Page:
AOS to change names of all birds in their jurisdiction which are currently named after people

Thought this might be of interest to people here! The American Ornithology Society announced this morning that they are committing to changing the names of all birds under their jurisdiction which are currently named after people, as well as other names deemed offensive or exclusionary. The effort will begin in 2024 and focus initially on birds found primarily within the US and Canada.

I’m personally excited for more bird names for birds - I’ve been hopeful for it for a long time but didn’t imagine that any authority would be bold enough to actually attempt the changes.

What are your thoughts? Have any names in mind you would give to local birds if you were in charge? If you’re not a bird person, are there any active movements about social issues around names in your chosen taxa? Personally I am hoping for some creative names based around behaviour or sound, as well as names that don’t refer only to breeding male colouration.


It’s an interesting one for sure and something which I guarantee some will make an unnecessary fuss about, albeit I doubt this will impact the bird scene in the UK and surrounding areas both distribution wise and since there aren’t that many birds there which are directly named after people. Suppose It wouldn’t hurt for other taxa too both for common and scientific names ( I really don’t want another version of Anophthalmus hitleri in future years or any more taxa with someone or others name plastered before " frog" or “goby”).


“More bird names for birds” sums up my feelings quite nicely. These should have never been the names in the first place, so I’m looking forward to the changes.


Since it sounds like this was referring to common names (as the scientific names are subject to a code above the AOU’s paygrade, so to speak), you could start with Leach’s Petrel, Wilson’s Petrel, and so on through Bonelli’s Eagle and Montagu’s Harrier, and end with the little passerines like Cetti’s Warbler and Savi’s Warbler. Maybe not all in the UK per se, but there are quite a few in that general part of the world.

For Hutton’s Vireo, maybe Kinglet Vireo, since this species is notorious for looking almost exactly like a Ruby-crowned Kinglet.
But I agree that naming birds after coloration can get pretty boring. For Hammond’s Flycatcher, I’m thinking Fir Flycatcher, since two other members of its genus are named Alder Flycatcher and Willow Flycatcher.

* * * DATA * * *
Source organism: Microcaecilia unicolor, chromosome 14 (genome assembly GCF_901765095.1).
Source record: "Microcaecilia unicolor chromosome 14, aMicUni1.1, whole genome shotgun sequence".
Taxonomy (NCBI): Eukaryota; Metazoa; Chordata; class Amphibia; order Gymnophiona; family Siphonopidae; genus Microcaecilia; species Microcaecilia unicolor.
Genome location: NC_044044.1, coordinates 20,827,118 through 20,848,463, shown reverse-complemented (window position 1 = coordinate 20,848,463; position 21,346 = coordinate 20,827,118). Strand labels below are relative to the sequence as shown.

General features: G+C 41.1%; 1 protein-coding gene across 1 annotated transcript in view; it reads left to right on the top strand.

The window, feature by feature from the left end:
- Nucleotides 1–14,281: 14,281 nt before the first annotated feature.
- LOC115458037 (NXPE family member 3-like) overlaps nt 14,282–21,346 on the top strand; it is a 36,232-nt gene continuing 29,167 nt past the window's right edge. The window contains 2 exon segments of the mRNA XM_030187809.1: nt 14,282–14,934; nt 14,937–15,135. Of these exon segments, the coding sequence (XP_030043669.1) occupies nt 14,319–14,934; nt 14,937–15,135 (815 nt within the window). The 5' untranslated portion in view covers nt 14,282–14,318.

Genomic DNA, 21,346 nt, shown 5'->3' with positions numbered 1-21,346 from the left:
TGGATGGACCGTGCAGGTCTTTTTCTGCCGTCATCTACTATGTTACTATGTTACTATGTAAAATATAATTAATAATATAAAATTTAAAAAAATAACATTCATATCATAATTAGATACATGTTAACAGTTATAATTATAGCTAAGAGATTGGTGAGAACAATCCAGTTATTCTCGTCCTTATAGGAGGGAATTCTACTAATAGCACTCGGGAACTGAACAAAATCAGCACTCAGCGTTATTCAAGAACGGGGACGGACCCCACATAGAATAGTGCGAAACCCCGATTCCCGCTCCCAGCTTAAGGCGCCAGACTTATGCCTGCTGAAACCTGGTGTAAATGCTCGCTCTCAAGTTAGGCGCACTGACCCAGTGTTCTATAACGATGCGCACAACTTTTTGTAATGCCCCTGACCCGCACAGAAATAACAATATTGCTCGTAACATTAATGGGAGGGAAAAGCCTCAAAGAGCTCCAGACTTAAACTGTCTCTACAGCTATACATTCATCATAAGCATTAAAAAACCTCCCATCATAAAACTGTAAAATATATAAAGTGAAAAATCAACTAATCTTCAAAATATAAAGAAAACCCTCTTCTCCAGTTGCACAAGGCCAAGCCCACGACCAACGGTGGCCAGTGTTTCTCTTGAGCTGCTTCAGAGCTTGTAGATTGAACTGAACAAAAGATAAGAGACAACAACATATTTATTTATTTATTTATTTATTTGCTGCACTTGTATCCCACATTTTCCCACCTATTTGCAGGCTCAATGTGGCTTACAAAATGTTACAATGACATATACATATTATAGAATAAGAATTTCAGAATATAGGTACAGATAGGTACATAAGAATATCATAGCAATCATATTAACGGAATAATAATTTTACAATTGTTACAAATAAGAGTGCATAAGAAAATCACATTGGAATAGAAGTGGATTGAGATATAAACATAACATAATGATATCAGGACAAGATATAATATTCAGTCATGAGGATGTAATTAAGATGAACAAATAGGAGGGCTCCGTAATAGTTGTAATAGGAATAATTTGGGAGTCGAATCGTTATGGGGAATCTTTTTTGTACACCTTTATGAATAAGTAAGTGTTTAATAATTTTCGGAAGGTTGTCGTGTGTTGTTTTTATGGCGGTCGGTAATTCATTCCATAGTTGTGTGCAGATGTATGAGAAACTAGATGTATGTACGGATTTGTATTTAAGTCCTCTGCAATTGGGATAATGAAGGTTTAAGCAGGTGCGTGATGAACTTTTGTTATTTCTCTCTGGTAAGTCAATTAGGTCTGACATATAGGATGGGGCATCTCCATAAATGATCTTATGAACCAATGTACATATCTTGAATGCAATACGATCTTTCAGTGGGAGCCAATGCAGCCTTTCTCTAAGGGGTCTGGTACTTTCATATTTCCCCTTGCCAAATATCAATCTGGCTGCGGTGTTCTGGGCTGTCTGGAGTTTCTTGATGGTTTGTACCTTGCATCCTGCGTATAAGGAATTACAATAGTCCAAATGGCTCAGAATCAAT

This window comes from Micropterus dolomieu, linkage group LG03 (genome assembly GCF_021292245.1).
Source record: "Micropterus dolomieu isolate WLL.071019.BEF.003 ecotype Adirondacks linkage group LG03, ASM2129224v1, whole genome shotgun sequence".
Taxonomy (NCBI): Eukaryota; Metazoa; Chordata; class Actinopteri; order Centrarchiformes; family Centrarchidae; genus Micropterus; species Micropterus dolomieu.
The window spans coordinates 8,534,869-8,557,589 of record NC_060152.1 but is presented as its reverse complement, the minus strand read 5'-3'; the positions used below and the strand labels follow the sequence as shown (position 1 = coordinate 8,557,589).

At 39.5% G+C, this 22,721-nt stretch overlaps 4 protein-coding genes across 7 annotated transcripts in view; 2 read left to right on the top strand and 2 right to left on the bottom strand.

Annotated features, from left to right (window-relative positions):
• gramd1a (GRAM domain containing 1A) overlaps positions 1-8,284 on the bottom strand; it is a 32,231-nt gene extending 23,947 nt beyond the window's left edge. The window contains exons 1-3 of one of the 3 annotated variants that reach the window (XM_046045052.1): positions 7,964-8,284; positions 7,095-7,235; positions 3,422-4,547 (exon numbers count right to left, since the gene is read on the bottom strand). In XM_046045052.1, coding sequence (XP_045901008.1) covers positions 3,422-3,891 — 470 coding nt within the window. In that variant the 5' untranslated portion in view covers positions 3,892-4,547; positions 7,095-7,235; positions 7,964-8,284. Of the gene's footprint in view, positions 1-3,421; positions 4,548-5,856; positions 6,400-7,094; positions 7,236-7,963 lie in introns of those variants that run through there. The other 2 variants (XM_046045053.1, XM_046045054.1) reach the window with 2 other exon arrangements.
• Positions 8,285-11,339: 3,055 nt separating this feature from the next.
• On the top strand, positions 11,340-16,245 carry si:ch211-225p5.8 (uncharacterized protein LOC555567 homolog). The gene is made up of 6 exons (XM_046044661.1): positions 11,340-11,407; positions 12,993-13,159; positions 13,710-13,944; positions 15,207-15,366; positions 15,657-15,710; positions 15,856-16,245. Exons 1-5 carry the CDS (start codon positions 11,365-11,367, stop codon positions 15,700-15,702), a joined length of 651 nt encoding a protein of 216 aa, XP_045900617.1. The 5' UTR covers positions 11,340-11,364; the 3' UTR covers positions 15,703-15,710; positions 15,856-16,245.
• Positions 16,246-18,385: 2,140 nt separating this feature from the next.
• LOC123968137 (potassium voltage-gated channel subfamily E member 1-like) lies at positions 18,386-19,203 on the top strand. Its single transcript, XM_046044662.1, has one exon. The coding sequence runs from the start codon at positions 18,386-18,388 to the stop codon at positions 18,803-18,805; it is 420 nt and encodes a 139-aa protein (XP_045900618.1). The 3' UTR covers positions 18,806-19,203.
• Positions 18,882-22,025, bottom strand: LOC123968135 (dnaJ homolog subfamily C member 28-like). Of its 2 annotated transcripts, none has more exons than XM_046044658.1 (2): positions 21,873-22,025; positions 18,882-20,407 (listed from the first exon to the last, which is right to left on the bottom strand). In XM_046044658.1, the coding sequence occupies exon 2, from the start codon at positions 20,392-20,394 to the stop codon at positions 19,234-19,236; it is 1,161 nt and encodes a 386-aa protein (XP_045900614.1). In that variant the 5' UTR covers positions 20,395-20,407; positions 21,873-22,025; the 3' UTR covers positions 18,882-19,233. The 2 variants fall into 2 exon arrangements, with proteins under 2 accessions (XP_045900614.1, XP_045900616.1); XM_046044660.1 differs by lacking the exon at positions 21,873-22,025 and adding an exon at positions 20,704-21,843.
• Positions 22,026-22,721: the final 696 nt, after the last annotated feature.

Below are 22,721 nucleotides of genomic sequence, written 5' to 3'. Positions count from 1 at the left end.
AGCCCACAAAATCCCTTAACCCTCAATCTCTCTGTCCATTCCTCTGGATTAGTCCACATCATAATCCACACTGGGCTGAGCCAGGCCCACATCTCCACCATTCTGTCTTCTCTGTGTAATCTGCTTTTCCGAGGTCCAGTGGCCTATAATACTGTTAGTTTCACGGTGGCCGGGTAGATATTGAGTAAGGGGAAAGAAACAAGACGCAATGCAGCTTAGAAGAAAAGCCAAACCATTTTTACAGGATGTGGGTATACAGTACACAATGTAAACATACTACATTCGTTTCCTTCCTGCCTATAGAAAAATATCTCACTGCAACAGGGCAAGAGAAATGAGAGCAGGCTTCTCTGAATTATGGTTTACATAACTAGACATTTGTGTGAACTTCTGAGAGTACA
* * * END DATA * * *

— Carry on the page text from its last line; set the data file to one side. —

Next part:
According to Wikipedia, Harris’ Hawk has actually been called Wolf Hawk because of its habit of hunting in packs. So there are precedents for some of these to have names based on behavior or sound.


Some previous discussion of this here:

I’m excited about the change. I’ve often found myself educating people new to birding, and for beginners, the eponymous names are utterly worthless and unhelpful, as they do nothing to contribute to an understanding of the bird’s habitat, ecology, behavior, or morphology. Species names change constantly based on updated information about their systematics and people eventually adopt them. Here, the justification for the changes are different, but its a positive step forward in helping the next generation of birders learn about the subject.

Learning is fun, if one disagrees, this forum is the wrong place for them. Who knows, maybe all of us might pick up a fact or two that we didn’t know about a species along the way.


They may as well take the next step and change bird names that use political divisions. These are just groupings of people. And they’re seldom useful information about the bird.

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This reminded me of something. They’d need to preserve mnemonic ID rules. Curved tail - Coopers, Square tail - Sharp shinned. Maybe the new name should be Confusing Hawk then.

[Edit] Or maybe they could decide that this bird is named after the guild of barrel makers and not an individual.


I agree that changing the name of Cooper’s Hawk won’t make it easier to differentiate, but when learning species for the first time, these eponyms aren’t helpful in effectively describing the species to a newcomer.

Regarding research, only common names are changing, scientific names are staying for now. Also, with birds, the AOU has made adjusting to name changes incredibly easy relative to other taxa. Every year an update of all changes is released at once, including all changes to common names, scientific names, and taxonomic arrangement. Researchers following the AOU treatments make it clear that as of the publication of their paper, they’re following the current conventions.

Why not recognize the contributors? To me, that’s simple, and you stated it at the end of the reply “it should be something that advances the science.” (I’ve worked in a lab where we described multiple new species, and named them after other researchers and benefactors, and I loathe the idea.)

I would strongly recommend against renaming strictly to morphology, and think it would be folly to do so. There are many ways to describe a species that is helpful without resorting to morphology. Take Cattle Egret for instance, great name, the majority of the time you see them hanging out with cows. A name doesn’t have to present a perfect identification, but should be a logical shorthand for referring to a species.